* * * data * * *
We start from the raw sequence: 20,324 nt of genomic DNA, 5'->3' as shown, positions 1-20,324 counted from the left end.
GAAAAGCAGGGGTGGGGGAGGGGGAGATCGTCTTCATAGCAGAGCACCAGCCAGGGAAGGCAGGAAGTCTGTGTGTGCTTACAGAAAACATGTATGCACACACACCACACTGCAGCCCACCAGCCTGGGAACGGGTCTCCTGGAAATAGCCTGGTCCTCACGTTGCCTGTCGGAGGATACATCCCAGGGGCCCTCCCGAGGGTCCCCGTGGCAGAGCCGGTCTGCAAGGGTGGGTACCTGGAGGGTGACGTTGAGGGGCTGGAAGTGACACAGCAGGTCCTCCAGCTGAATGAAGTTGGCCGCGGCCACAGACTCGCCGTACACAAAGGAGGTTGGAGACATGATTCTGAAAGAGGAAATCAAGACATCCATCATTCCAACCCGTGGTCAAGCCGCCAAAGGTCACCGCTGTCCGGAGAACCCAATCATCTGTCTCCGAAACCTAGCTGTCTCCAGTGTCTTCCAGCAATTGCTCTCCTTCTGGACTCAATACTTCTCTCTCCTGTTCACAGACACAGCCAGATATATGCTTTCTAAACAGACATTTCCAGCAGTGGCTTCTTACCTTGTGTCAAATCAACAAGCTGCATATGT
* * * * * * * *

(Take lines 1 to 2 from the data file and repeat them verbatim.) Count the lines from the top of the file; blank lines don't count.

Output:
We start from the raw sequence: 20,324 nt of genomic DNA, 5'->3' as shown, positions 1-20,324 counted from the left end.
GAAAAGCAGGGGTGGGGGAGGGGGAGATCGTCTTCATAGCAGAGCACCAGCCAGGGAAGGCAGGAAGTCTGTGTGTGCTTACAGAAAACATGTATGCACACACACCACACTGCAGCCCACCAGCCTGGGAACGGGTCTCCTGGAAATAGCCTGGTCCTCACGTTGCCTGTCGGAGGATACATCCCAGGGGCCCTCCCGAGGGTCCCCGTGGCAGAGCCGGTCTGCAAGGGTGGGTACCTGGAGGGTGACGTTGAGGGGCTGGAAGTGACACAGCAGGTCCTCCAGCTGAATGAAGTTGGCCGCGGCCACAGACTCGCCGTACACAAAGGAGGTTGGAGACATGATTCTGAAAGAGGAAATCAAGACATCCATCATTCCAACCCGTGGTCAAGCCGCCAAAGGTCACCGCTGTCCGGAGAACCCAATCATCTGTCTCCGAAACCTAGCTGTCTCCAGTGTCTTCCAGCAATTGCTCTCCTTCTGGACTCAATACTTCTCTCTCCTGTTCACAGACACAGCCAGATATATGCTTTCTAAACAGACATTTCCAGCAGTGGCTTCTTACCTTGTGTCAAATCAACAAGCTGCATATGT